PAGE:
5 Things I Improve when I Get  to new Repository

I started to write this post as follow up for clean and sustainable code post. In the middle of writing, I've realized I have this approach to ever repository I meet.

Imagine it like a working desk. But not your usual stable place where you work every day. Instead, you are assigned to a new desk of a former employee, who worked in the company for 5 years and as a bonus - it was the CTO. For you, it's a mess.

What is the first thing we do? We'll prepare it for hard work.

I get to 2-3 new projects/week and during the last couple of years I've noticed I repeat the same preparing process before work itself. It makes me much more effective and creates a very intuitive environment to work in.

1. Set 1 Spacing Rule

Without this file, every file has a different number of spaces, tabs, line-endings... and everything else we can't see.

Well, until you have errors like:

Or creatively structured code like:

<?php

class SomeClass
{
public function someMethod()
{
}
}

We don't need these problems, it's the computers' job.

This takes 1 minute to set up and commit:

# .editorconfig
root = true

[*]
charset = utf-8
end_of_line = lf
insert_final_newline = true
trim_trailing_whitespace = true
indent_style = space
indent_size = 4


2. Make Sure vendor is in vendor

The easier miss-location, that works as default on some operation systems, is this:

{
    "config": {
        "vendor-dir": "Vendor"
    }
}

It might be a great feeling to be creative for various reasons, but most PHP tools are not ready for this, e.g. PHPStan and Rector fail here.

Unless there is some supercritical issue, I always make it a standard way:

-{
-    "config": {
-        "vendor-dir": "Vendor"
-    }
-}


3. Move Code to /src

In times old so I can't remember, code was located randomly. Then PSR-0 came, then PSR-4. Many tools depend on PSR-4, so another standard naturally came to my toolset.

Keep source code in /src.

That means only source code needed for production, so:

Once we rule in place know that every command, that works with PHP code will get only one argument: src

vendor/bin/ecs c src
vendor/bin/phpstan a src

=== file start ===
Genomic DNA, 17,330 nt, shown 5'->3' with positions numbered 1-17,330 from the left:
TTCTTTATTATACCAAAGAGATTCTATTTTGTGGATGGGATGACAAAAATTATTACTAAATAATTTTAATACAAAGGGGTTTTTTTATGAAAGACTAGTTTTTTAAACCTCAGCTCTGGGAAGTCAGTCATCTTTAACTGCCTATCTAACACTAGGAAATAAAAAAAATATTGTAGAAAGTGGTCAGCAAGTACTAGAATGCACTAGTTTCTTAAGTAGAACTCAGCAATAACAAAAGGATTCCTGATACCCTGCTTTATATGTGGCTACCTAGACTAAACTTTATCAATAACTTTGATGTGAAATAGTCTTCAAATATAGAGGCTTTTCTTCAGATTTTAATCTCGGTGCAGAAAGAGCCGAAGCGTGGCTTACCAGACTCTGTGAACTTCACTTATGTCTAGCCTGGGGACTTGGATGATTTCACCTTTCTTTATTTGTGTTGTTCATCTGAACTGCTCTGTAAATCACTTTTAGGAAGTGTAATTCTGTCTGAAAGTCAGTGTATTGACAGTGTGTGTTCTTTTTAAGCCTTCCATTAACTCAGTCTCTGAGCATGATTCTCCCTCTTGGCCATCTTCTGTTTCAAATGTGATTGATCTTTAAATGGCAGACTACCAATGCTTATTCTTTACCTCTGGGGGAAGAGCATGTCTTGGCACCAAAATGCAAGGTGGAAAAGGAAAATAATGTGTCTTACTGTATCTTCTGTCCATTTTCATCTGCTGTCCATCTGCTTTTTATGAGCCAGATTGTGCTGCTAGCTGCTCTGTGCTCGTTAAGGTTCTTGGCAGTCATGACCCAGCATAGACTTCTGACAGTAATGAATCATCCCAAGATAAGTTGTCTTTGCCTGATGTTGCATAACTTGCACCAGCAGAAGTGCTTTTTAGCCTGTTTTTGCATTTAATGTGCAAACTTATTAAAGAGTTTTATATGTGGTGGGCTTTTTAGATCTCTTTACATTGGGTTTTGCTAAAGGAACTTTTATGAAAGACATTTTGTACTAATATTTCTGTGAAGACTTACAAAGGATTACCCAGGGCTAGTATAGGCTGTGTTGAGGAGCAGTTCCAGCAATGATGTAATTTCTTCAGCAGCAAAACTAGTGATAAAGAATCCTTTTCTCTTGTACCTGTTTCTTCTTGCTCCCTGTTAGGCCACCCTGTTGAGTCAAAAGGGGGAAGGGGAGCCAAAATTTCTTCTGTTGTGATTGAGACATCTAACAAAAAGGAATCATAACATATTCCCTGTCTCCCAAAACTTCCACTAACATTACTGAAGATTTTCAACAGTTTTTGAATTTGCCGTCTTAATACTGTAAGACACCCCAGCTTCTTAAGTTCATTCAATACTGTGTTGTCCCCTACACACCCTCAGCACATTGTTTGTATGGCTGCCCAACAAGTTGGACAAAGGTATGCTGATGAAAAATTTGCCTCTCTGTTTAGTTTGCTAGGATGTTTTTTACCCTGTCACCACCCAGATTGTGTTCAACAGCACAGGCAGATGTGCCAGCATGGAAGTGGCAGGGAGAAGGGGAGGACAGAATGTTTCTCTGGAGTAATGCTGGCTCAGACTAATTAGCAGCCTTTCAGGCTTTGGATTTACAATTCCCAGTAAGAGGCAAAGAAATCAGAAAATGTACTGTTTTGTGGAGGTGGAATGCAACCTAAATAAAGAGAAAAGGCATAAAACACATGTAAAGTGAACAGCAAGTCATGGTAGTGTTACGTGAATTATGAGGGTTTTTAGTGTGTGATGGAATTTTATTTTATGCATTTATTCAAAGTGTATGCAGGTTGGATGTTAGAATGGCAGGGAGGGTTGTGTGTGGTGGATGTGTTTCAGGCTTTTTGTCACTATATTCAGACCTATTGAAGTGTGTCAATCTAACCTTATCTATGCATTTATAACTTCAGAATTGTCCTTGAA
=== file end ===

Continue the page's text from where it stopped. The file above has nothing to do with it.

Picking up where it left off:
vendor/bin/rector p src


4. Directory Name = Directory Content

Saying the one above, I apply the same for other content:

...and so on.

You may know it as:

1 level architecture.

It's very intuitive to use, based on UX, DX and well... human brain. We tend to choose simpler solutions over complex ones. Often it leads to crappy application design.

I have a special case for Rector, coding standards, PHPStan rules, utils that helps in development, but aren't part of the project itself → utils/<project>/src


5. fs, ps, pu... 2 Chars Shortcuts for Tools that Help Me

fs
ps
pu

6 characters, even "characters" has 10 characters.

I can't imagine to code without them. What are they?

vendor/bin/ecs check src tests --fix
vendor/bin/phpstan analyse src tests
vendor/bin/phpunit

Well, now you know I use aliases in my bash. It's the ultimate skill, because your brain gets much more space to think.

"But every project has different directories.
Do you use some uber hack alias for every single project?"

That's right, in one project it is:

vendor/bin/ecs check src tests --fix

in another it is:

vendor/bin/ecs check src packages tests --fix

Well, this how my bash aliases look like:

alias fs="composer fix-cs"
alias ps="composer phpstan"
alias pu="vendor/bin/phpunit"

I never change them. So where is the dynamic part?

Have you heard of composer scripts?

In every project I came to, I set up dev dependencies and scripts first:

{
    "require-dev": {
        "symplify/easy-coding-standard": "^7.1",
        "phpstan/phpstan": "^0.12",
        "phpunit/phpunit": "^8.5"
    },
    "scripts": {
        "fix-cs": "vendor/bin/ecs check bin src tests --fix --ansi",
        "phpstan": "vendor/bin/phpstan analyse bin src tests --ansi --error-format symplify"
    }
}

That way I can modify directories right in composer.json.

So when I do any change in the code:

fs
ps
pu

As a side benefit, continuous integration is easier to set up and maintain:

# travis.yml
jobs:
    include:
        -
            stage: test
            name: ECS
            script:
                - composer check-cs

        -
            name: PHPStan
            script:
                - composer phpstan

Is there one new directory utils to check? Just update composer.json:

 {
     "require-dev": {
         "symplify/easy-coding-standard": "^7.1",
         "phpstan/phpstan": "^0.12",
         "phpunit/phpunit": "^8.5"
     },
     "scripts": {
-        "fix-cs": "vendor/bin/ecs check bin src tests --fix --ansi",
+        "fix-cs": "vendor/bin/ecs check bin src tests utils --fix --ansi",
-        "phpstan": "vendor/bin/phpstan analyse bin src tests --ansi --error-format symplify"
+        "phpstan": "vendor/bin/phpstan analyse bin src tests utils --ansi --error-format symplify"
    }
}

This way I also see, what directories contain PHP code, that needs to be checked.


"If you want to go quickly, go alone.
If you want to go far, go together."


Happy Xmass Coding!